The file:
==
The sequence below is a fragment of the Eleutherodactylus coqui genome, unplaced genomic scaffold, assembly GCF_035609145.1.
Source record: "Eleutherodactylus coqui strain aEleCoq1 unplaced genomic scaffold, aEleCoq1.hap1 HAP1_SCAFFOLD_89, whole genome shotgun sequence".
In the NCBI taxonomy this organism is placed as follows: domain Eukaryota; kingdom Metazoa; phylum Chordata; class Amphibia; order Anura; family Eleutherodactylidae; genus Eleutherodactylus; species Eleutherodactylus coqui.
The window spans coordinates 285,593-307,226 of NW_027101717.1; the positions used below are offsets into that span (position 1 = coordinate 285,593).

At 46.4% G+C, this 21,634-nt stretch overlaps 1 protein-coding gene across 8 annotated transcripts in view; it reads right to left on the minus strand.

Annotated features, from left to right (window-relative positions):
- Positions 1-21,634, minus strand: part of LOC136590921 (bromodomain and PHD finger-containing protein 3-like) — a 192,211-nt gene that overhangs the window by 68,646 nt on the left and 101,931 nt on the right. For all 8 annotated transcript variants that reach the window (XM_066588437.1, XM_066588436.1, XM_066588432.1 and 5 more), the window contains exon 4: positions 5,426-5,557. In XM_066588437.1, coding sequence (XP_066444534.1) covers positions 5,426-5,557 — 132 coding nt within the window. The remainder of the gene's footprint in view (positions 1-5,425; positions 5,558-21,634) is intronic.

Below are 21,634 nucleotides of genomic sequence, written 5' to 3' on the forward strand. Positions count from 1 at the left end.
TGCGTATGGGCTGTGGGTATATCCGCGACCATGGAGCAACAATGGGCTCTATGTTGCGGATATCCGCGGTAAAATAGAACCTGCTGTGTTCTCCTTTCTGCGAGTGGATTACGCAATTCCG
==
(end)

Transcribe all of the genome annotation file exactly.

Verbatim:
The sequence below is a fragment of the Eleutherodactylus coqui genome, unplaced genomic scaffold, assembly GCF_035609145.1.
Source record: "Eleutherodactylus coqui strain aEleCoq1 unplaced genomic scaffold, aEleCoq1.hap1 HAP1_SCAFFOLD_89, whole genome shotgun sequence".
In the NCBI taxonomy this organism is placed as follows: domain Eukaryota; kingdom Metazoa; phylum Chordata; class Amphibia; order Anura; family Eleutherodactylidae; genus Eleutherodactylus; species Eleutherodactylus coqui.
The window spans coordinates 285,593-307,226 of NW_027101717.1; the positions used below are offsets into that span (position 1 = coordinate 285,593).

At 46.4% G+C, this 21,634-nt stretch overlaps 1 protein-coding gene across 8 annotated transcripts in view; it reads right to left on the minus strand.

Annotated features, from left to right (window-relative positions):
- Positions 1-21,634, minus strand: part of LOC136590921 (bromodomain and PHD finger-containing protein 3-like) — a 192,211-nt gene that overhangs the window by 68,646 nt on the left and 101,931 nt on the right. For all 8 annotated transcript variants that reach the window (XM_066588437.1, XM_066588436.1, XM_066588432.1 and 5 more), the window contains exon 4: positions 5,426-5,557. In XM_066588437.1, coding sequence (XP_066444534.1) covers positions 5,426-5,557 — 132 coding nt within the window. The remainder of the gene's footprint in view (positions 1-5,425; positions 5,558-21,634) is intronic.

Below are 21,634 nucleotides of genomic sequence, written 5' to 3' on the forward strand. Positions count from 1 at the left end.
TGCGTATGGGCTGTGGGTATATCCGCGACCATGGAGCAACAATGGGCTCTATGTTGCGGATATCCGCGGTAAAATAGAACCTGCTGTGTTCTCCTTTCTGCGAGTGGATTACGCAATTCCG